Idris Elba gave the "most important" speech of his
life on Monday, urging the British government to promote racial diversity on
He explained that he pursued his career as an actor in
America because of the "glass ceiling" and stereotyping he was
running into in the U.K., only landing roles as "best friends"
or "gang leaders,” versus the lead.
“My agent and I, we’d get scripts and we were always asked
to read the ‘black male’ character. Or ‘the athletic type,’” Elba said. “But
when a script called for a ‘black male,’ it wasn’t describing a character.
It was a describing a skin color. A white man -- or a caucasian -- was
described as ‘a man with a twinkle in his eye.’ My eyes may be dark, but they
definitely twinkle! (Ask the Mrs…) And I was like, ‘I wanna play the character
with a twinkle in his eyes!’”
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Elba's speech to Parliament was not just about black people,
he acknowledged, but about "gender, age, disability, sexual orientation,
social background, and most important of all...diversity of thought.”
As the #OscarsSoWhite backlash grows and stars call for a
boycott of the 2016 Academy Awards, Elba's words were very timely. For the
second year in a row, all 20 acting nominees were white actors and actresses.
The most notable snubs included Will Smith, Creed director Ryan Coogler
and star Michael B. Jordan, and -- yes -- Elba for Beasts of No Nation.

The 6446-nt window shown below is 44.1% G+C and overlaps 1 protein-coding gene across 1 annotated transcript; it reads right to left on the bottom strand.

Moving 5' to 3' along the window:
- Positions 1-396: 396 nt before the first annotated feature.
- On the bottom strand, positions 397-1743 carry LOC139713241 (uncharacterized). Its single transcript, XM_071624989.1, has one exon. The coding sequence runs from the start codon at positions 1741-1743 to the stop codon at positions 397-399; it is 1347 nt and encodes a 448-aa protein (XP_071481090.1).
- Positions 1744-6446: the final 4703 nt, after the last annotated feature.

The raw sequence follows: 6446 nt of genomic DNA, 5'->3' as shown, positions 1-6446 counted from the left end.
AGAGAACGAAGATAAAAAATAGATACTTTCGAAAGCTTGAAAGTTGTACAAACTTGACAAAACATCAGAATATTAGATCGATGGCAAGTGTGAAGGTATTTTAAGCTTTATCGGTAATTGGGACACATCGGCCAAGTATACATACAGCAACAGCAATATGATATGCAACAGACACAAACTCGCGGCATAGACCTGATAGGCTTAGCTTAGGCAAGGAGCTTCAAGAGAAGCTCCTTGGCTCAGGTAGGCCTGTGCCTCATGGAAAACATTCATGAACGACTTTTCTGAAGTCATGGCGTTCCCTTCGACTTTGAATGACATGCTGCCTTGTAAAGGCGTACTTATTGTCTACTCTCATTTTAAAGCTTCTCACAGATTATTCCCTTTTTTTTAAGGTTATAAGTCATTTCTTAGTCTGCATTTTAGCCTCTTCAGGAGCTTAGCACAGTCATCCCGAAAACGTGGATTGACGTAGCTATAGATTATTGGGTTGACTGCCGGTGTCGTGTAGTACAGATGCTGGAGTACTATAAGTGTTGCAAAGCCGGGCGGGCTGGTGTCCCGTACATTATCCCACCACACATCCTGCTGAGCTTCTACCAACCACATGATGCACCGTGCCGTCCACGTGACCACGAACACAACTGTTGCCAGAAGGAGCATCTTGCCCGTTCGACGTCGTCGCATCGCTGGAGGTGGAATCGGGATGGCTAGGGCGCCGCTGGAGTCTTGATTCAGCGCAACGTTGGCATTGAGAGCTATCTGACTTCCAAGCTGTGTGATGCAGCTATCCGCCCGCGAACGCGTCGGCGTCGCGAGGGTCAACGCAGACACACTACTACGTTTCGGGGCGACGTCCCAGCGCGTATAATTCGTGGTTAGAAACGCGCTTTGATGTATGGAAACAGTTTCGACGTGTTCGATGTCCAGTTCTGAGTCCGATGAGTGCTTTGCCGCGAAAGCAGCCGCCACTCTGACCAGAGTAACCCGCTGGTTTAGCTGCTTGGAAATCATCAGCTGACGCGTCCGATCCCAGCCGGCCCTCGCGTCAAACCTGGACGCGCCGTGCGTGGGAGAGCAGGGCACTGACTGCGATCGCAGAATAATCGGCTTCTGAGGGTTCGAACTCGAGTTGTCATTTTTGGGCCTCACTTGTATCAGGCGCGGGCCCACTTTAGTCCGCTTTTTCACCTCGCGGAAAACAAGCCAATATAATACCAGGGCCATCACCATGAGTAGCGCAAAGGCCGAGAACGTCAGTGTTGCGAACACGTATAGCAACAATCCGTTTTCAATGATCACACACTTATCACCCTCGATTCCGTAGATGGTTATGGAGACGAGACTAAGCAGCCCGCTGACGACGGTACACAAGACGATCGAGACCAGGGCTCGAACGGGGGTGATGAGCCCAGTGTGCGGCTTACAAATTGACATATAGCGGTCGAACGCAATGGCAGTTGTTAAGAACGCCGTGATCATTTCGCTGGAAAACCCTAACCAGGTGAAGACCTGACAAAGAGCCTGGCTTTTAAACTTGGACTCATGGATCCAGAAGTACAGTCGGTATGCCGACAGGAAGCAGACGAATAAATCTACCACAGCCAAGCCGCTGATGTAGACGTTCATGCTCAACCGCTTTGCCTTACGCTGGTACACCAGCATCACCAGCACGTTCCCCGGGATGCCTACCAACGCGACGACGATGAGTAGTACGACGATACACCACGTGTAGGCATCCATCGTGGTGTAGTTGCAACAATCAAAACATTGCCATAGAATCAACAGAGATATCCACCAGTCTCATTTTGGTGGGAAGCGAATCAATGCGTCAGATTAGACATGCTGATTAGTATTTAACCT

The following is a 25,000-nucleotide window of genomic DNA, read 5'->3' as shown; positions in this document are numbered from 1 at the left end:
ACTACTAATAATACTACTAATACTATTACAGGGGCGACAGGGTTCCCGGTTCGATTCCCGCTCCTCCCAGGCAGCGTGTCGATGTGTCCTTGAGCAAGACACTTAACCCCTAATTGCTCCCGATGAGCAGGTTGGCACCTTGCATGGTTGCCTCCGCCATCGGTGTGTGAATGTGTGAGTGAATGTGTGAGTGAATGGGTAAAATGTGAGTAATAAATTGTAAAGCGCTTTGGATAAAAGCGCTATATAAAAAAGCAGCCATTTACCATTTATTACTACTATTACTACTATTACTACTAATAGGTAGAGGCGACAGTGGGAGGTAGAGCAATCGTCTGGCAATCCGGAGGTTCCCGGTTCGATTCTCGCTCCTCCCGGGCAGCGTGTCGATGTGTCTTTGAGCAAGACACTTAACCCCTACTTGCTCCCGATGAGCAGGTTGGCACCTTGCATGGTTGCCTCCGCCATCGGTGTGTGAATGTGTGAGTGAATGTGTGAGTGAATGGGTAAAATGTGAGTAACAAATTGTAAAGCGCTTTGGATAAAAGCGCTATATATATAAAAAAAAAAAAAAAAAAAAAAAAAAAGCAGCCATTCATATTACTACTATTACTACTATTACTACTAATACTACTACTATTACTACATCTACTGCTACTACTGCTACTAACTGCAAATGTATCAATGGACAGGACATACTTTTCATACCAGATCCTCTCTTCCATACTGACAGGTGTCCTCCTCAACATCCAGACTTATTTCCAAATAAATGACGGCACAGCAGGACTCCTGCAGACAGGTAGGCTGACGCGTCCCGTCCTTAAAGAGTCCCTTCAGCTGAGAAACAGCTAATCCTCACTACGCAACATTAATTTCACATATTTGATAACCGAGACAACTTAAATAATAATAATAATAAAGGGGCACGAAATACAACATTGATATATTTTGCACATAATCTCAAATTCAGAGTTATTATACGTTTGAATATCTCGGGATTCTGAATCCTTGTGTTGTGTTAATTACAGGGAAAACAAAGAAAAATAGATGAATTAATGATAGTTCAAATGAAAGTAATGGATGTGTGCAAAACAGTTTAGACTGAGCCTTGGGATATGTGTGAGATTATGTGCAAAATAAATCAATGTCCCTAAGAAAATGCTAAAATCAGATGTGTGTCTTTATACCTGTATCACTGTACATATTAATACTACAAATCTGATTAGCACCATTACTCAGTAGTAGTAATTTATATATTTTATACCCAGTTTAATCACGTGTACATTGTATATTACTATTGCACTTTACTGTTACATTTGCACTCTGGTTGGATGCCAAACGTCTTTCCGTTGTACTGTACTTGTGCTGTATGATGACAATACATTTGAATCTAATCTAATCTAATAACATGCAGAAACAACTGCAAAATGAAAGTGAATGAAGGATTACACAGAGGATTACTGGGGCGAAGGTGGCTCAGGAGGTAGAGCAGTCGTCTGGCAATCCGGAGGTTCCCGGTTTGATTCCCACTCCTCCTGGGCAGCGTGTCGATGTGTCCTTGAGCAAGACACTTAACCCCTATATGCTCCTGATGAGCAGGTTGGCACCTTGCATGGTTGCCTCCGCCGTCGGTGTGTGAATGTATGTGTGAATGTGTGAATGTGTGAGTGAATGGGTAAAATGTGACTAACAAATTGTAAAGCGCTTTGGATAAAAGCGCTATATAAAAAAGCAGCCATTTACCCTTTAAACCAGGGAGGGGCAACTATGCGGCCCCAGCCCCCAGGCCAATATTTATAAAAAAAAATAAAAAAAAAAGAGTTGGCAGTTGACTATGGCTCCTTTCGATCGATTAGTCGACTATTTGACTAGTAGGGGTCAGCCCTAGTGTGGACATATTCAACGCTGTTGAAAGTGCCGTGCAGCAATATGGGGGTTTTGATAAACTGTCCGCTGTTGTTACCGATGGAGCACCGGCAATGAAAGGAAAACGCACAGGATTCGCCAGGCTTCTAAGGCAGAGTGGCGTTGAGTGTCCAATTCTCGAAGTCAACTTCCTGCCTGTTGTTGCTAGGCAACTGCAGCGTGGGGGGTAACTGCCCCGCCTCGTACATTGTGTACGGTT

While Elba's speech did not directly address his Oscar snub,
these were his first comments since the nominations were announced.
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Elba also lauded Shonda Rhimes, Star Wars breakout
John Boyega, and Viola Davis, acknowledging their accomplishments in the fight
“As Viola Davis said last year, when she became the
first-ever black woman to win an Emmy for drama, ’You can’t win an Emmy for a
role that’s never been written,’” he said. “That’s why we need more
imagination from our directors, our producers, our casting directors, our
writers -- especially our writers. So I’m just saying we need to be more aware."
Elba’s comments come as more in Hollywood are speaking out
against the Oscars. Back in Los Angeles, David Oyelowo admonished the Academy
for its failure to diversify its nominees for a second year in a row.
“The Academy is an institution in which they all say radical
and timely change cannot happen quickly,” he said. “It better happen quickly.
The law of this country can change in a matter of months. It better come on.
The Oscars is on February 28. Cheryl needs us to pray that by that date, change
is going to come. We need to pray for Cheryl, we need to support Cheryl, we
need to love Cheryl. We cannot afford to get bitter, we cannot afford to get
negative. But we must make our voice heard.”
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